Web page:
November 15, 2016 – Ground was broken for a new Pathways Middle School campus by West Ada School District, City of Meridian and Pathways’ Builders Club leadership earlier today in a special gold shovel ceremony. This new campus is the first permanent structure for the school in its nearly 10-year history.
“When you are in a school made up of portables, you are forced to use other peoples’ facilities to eat, hold assemblies, or have a student versus staff basketball game. It’s kind of like having family dinners at someone else’s house,” Principal Eric Eschen explained of their current campus. “We are an intervention program, but not a forced placement program, so our students interview and choose to come here. Which means they have to leave an environment they know for someplace they do not know. Coming to a site which is temporary in nature adds an extra level of uncertainty. This new building is foundational for our program's permanency.”
Pathways serves 7th and 8th-grade students who need a different learning environment than the traditional middle school. The unique school structure gives students more personalized attention, helping them become more organized and supporting them through academic struggles. The layout of the new campus offers a more flexible learning environment as well.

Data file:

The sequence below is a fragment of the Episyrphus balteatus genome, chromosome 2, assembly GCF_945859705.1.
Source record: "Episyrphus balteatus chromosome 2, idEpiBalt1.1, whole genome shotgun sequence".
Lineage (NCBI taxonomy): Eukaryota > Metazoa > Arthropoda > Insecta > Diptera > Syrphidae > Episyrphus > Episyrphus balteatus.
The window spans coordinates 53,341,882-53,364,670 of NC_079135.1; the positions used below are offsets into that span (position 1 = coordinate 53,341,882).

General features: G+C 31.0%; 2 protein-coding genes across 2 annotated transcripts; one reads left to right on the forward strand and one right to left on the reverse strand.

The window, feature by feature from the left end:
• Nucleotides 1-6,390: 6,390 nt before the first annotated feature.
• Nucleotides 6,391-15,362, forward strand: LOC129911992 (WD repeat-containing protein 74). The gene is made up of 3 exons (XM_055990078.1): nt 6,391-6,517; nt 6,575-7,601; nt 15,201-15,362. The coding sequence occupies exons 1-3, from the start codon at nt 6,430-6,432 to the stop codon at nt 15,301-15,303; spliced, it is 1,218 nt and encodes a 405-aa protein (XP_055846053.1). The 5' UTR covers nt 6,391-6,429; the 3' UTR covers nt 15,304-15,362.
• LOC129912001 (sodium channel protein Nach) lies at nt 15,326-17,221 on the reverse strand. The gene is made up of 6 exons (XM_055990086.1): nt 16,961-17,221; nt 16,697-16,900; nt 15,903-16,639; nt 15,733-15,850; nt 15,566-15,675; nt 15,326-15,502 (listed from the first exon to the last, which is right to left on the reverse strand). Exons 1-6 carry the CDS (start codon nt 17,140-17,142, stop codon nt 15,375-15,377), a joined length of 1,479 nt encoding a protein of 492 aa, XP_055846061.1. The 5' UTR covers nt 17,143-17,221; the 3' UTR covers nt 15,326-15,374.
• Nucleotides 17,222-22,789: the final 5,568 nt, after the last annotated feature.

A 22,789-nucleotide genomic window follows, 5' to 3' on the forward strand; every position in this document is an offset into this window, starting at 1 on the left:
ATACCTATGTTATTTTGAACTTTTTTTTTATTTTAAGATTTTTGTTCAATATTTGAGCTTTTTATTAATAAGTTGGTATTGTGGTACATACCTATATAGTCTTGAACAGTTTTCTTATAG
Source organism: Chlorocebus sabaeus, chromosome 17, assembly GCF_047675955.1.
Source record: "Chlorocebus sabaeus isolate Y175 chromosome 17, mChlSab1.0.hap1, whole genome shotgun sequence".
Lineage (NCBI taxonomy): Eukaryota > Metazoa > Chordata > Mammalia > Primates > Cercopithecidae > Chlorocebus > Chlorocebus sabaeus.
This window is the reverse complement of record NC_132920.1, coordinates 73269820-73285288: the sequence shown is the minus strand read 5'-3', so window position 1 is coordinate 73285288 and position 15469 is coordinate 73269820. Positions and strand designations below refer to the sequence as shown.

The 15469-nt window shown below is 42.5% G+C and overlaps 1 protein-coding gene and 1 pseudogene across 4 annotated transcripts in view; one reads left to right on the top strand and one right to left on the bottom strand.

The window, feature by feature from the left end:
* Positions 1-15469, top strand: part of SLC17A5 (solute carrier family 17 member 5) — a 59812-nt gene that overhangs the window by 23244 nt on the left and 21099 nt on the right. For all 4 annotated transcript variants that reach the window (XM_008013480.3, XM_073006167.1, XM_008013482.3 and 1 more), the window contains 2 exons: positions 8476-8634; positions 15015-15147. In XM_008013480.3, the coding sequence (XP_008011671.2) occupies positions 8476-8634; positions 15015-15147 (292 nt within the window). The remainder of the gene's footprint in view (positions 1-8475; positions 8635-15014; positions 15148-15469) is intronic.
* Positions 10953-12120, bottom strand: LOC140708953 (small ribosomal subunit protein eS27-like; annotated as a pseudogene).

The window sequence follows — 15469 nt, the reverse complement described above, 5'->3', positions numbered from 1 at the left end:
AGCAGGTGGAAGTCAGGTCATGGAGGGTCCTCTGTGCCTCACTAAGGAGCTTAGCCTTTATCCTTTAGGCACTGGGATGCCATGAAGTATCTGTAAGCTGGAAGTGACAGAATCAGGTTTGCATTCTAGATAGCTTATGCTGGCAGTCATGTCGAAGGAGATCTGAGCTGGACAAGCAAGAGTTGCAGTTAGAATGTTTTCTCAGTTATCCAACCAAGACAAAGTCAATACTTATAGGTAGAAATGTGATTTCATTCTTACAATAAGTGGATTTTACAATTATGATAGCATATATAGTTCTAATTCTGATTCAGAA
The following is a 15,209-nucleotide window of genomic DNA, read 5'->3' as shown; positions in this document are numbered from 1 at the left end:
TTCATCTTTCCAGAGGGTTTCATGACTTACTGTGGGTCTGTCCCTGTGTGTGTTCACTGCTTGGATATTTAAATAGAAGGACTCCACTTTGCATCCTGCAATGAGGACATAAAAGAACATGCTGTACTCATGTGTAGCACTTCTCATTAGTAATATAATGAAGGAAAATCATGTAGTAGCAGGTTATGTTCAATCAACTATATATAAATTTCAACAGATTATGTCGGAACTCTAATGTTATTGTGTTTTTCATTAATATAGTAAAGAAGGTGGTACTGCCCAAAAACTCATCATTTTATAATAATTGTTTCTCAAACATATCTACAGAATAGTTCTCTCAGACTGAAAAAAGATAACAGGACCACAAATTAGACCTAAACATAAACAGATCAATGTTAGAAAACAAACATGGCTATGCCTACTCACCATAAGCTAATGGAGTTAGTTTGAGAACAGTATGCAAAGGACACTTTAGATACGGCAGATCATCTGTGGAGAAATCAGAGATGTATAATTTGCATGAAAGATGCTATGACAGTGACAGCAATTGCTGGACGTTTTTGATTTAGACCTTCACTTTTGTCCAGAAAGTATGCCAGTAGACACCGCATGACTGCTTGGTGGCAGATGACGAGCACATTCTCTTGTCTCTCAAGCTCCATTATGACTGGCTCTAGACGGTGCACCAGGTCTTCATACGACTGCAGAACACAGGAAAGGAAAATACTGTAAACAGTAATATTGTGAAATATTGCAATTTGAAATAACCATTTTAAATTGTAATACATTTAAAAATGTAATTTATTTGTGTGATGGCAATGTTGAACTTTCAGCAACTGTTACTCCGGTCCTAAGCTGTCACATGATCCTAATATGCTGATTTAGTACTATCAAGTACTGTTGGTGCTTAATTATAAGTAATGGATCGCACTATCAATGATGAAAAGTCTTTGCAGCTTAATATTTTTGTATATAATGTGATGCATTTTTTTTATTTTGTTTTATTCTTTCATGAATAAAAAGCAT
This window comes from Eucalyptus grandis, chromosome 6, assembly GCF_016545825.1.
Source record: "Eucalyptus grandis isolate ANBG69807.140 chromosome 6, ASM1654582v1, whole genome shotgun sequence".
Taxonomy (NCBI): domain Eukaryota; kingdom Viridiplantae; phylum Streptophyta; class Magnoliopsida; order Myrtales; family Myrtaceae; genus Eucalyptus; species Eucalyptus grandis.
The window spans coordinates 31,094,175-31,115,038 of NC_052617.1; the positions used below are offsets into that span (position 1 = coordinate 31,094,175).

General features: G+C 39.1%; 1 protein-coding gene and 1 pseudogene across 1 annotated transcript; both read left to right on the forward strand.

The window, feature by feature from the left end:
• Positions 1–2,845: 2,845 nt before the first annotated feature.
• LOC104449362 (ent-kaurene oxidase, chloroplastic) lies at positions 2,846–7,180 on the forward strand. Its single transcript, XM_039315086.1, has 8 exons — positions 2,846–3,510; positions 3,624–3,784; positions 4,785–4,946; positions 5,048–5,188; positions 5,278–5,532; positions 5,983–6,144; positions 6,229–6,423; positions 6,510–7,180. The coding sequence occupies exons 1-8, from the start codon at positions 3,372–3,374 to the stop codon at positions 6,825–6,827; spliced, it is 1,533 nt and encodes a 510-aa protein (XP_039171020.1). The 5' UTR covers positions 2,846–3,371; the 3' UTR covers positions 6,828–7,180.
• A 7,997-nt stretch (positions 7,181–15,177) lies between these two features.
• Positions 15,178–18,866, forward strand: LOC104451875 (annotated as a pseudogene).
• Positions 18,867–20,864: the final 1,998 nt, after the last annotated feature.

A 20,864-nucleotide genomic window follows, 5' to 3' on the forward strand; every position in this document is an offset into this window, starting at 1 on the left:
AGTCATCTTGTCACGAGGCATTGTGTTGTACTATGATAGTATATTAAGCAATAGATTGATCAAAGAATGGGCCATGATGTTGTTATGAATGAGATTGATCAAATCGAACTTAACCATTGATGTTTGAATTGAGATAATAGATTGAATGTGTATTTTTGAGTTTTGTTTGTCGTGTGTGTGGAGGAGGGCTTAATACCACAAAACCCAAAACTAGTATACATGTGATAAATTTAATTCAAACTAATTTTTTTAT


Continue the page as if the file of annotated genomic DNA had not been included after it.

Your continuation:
“The school has a large central area which avoids tight hallways leading to classrooms – many students do not like feeling cramped while moving to classes. Each of the classrooms has an exterior door so students can take a break from class and step outside for a quick porch break to pull themselves together and get back to learning,” Eschen shared.
Pathways students prefer alternative seating arrangements, so the school went away from the traditional student desk in every classroom and have studied unconventional seating or standing desks in order to keep students focused on their work.
A unique common area in the school will serve many purposes throughout the school day: student hang out, dining area, science lab space, Maker Space lab, and more. Larger art and consumer science rooms enable more engaged learning, since every student participating will have the space to take part in projects. Small spaces are also important on campus, as they give students a quiet place to study or work on group projects.